Rates of acute medication use among patients with MOH are shown in Table 4. The percentage overusing triptans varied from 2% among a Japanese sample [47] to 46% among a French sample [52]. The percentage overusing opioids ranged from 0% among Japanese [47] and German samples [49] to 48% among a North American sample [50]. The percentage overusing ergots varied from 2% among Japanese [47] and German samples [49] to 43% among a Serbian sample [54] (Table 4). Among the sample from North America, who attended an inpatient program, opioids (48%) and triptans (16%) were the most commonly overused medications [50]. Creac’h et al. (France, cross-sectional survey, 2004 to 2006), included patients with MOH who were all triptan overusers; approximately half of the patients with MOH only overused triptans and the other half overused triptans in combination with another agent (e.g. triptans + combination analgesics [36%], triptans + opioids [60%], triptans + ergots [0.6%]) [44].

Table 4 Medication overuse among triptan users with medication overuse headache

One study, a prospective study of patient with MOH in Germany, reported on the duration and frequency of medication use prior to the diagnosis of MOH [51]. Limmroth et al. found that overuse of triptans lead to more rapid onset of MOH (1.7 years) than ergots (2.7 years) and analgesics (4.8 years; including combination, simple, and opioids analgesics) [51]. Compared to analgesics use as a whole, overuse of opioids led to more rapid onset of MOH (2.2 years).

After one-year, the percentage of patients with MOH who were unsuccessful in withdrawing from their overused medication ranged from 3% (Serbia, prospective cohort study, inpatient setting with prophylaxis, 2000 to 2005) [54] to 19% (Germany, prospective cohort study, outpatient withdrawal of acute medication, study period NR) [48]. Medication agent [48, 53], increased headache frequency (p = .008) [54], and increased disability (p = .045) [54] were associated with unsuccessful withdrawal; patients overusing triptans were more successful at withdrawal than those overusing analgesics overall (P < .0001 - ≤ .002), and specifically opioids, or combination analgesics (P < .0001) [48, 53].

Discussion

In the identified studies describing treatment patterns, rates of WCS were low, and many new triptan users switched from their index triptan to another class of medication at their first refill; most notably high rates of BCS to opioids were observed among US populations compared to non-US/other populations [38, 39]. Among the US samples identified in this review, 18.2% at first refill or 15.5% after the first year switched from their index triptan to an opioid [38, 39]. Compared to consistent treatment with the same triptan after 1 year, WCS was not associated with improvement in headache-related disability and BCS to certain acute medication classes was associated with increases in headache-related disability [41]. High rates of switching to non-specific acute medications and low two-year retention rates demonstrate a lack of tolerable triptan options. Among patients with MOH treated at inpatient and outpatient clinics, withdrawal was more difficult among patients with increased headache frequency, increased disability, or among those over using opioids or combination analgesics; highlighting that for more severe patients the treatment of MOH can be complex.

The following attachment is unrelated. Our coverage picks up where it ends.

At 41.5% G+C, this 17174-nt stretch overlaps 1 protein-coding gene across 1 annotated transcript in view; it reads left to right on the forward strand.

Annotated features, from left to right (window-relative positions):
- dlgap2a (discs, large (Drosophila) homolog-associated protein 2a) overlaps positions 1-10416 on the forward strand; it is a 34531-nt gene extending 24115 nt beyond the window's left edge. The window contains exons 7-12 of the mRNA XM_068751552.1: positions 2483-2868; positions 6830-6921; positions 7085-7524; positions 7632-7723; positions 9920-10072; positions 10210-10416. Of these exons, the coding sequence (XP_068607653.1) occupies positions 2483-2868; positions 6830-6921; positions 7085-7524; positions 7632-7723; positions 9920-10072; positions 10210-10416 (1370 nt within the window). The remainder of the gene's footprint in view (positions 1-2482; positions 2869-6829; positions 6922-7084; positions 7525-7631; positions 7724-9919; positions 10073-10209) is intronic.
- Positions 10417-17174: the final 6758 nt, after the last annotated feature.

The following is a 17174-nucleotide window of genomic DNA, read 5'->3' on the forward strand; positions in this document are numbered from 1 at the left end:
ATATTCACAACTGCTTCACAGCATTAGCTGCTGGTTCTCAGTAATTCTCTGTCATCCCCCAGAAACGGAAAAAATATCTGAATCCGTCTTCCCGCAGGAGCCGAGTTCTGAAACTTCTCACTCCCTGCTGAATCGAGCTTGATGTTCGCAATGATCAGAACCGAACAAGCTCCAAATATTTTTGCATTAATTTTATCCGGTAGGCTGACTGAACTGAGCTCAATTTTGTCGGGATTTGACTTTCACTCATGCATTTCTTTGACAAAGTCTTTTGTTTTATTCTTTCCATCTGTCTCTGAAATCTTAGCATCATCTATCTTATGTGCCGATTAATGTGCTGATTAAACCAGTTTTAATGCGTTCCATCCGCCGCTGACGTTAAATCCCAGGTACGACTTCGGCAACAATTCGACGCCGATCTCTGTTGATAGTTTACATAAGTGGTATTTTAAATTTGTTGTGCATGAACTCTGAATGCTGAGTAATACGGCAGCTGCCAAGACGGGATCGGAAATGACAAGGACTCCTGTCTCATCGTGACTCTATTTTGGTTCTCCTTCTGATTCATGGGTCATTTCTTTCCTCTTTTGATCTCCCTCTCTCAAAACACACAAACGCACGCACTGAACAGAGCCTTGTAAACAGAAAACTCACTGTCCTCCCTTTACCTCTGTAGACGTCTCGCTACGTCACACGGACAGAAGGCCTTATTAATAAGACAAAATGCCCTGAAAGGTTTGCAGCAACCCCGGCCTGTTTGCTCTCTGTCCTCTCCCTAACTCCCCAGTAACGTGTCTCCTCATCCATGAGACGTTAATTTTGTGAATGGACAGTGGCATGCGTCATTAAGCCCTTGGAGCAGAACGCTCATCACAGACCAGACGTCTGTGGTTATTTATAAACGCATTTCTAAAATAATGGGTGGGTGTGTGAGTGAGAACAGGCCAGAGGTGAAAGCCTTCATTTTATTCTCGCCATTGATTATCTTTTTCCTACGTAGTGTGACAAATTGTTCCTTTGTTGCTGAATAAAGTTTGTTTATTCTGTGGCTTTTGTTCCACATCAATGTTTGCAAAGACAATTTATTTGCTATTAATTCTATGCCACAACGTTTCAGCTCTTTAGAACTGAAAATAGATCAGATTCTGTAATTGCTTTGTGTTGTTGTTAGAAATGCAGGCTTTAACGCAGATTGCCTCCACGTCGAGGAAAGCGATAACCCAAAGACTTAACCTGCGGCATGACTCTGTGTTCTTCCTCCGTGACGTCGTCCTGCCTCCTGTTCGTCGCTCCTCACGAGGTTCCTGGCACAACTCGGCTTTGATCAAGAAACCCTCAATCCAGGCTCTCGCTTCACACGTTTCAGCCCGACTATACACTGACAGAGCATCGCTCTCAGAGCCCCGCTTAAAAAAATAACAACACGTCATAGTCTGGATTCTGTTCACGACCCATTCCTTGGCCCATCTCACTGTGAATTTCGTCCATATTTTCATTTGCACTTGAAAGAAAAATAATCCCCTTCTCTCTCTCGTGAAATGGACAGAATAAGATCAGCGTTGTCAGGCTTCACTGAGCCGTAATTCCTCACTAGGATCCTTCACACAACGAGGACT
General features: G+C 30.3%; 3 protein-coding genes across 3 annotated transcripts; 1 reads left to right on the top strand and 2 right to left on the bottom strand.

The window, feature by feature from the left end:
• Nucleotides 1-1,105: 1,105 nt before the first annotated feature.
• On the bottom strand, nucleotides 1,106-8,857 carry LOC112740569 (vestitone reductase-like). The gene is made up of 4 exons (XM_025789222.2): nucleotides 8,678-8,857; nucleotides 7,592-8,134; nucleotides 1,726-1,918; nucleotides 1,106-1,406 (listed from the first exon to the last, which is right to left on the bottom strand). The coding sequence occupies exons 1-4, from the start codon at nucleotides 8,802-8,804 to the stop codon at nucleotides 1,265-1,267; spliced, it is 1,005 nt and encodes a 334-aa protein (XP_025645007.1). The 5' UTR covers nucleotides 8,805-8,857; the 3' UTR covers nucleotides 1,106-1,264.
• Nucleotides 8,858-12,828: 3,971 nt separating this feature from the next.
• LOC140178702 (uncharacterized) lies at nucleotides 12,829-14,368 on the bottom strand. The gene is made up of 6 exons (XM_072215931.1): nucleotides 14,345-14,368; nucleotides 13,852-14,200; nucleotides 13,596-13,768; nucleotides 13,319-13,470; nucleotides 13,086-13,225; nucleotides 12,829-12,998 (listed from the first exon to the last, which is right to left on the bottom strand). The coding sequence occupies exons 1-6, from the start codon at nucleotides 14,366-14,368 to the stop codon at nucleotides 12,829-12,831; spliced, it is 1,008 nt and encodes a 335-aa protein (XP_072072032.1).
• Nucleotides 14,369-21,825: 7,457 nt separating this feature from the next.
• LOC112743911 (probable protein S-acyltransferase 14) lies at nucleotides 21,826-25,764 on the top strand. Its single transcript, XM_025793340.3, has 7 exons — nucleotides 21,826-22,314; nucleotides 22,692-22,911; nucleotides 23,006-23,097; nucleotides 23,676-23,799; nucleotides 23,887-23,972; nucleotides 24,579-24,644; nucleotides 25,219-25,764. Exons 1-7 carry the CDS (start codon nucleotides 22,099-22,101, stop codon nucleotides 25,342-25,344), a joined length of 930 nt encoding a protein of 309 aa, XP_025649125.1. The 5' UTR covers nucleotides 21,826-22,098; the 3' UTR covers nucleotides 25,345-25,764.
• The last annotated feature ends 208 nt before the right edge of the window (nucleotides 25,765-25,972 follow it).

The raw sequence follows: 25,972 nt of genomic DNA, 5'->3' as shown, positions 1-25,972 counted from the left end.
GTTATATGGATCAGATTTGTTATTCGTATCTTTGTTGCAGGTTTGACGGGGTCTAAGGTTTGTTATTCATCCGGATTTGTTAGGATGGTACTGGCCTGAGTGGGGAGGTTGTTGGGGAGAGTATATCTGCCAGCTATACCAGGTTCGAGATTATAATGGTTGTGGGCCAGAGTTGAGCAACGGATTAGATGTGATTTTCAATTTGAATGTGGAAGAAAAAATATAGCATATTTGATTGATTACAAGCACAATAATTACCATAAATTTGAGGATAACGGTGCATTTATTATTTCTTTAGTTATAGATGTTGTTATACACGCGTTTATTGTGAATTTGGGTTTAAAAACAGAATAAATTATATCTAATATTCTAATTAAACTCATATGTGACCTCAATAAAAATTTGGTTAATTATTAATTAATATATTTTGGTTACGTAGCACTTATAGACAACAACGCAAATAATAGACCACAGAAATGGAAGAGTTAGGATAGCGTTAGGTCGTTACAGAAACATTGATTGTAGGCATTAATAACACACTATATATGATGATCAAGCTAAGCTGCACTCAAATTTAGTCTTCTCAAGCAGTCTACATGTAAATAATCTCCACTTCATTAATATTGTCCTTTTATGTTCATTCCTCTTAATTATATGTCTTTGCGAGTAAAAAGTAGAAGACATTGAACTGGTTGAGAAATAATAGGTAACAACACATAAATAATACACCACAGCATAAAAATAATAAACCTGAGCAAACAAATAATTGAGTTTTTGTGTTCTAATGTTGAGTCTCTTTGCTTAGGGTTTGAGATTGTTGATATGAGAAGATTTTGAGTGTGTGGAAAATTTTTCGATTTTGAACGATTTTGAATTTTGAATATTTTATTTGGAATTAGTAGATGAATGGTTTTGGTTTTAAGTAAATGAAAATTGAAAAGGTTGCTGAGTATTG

Strengths of this review include the use of rigorous systematic literature review methods to identify studies of real-world triptan use among patients with migraine and acute medication use among patients with MOH; including those that focused on precisely estimating treatment patterns among incident triptan users as well as studies reporting on various outcomes among patients with MOH. The following knowledge gaps in the literature were identified: (1) rates of WCS, with respect to the triptan dosage or route of administration, (2) headache-related disability among patients who switch to a different triptan agents by the number of switches, and (3) the clinical, humanistic, and economic burden among triptan users that develop MOH.

As with all evidence syntheses, this SLR was limited by the quality, validity, heterogeneity, and reporting accuracy of the included studies. Using the STROBE quality assessment tool we deemed the quality of the identified observational studies to be fair. Importantly, this quality assessment highlighted that only one study identified here described any efforts to address potential sources of bias. Variability in health care settings by country, study designs, data sources, patient populations, and how outcomes were defined across studies contributed to heterogeneity across estimates.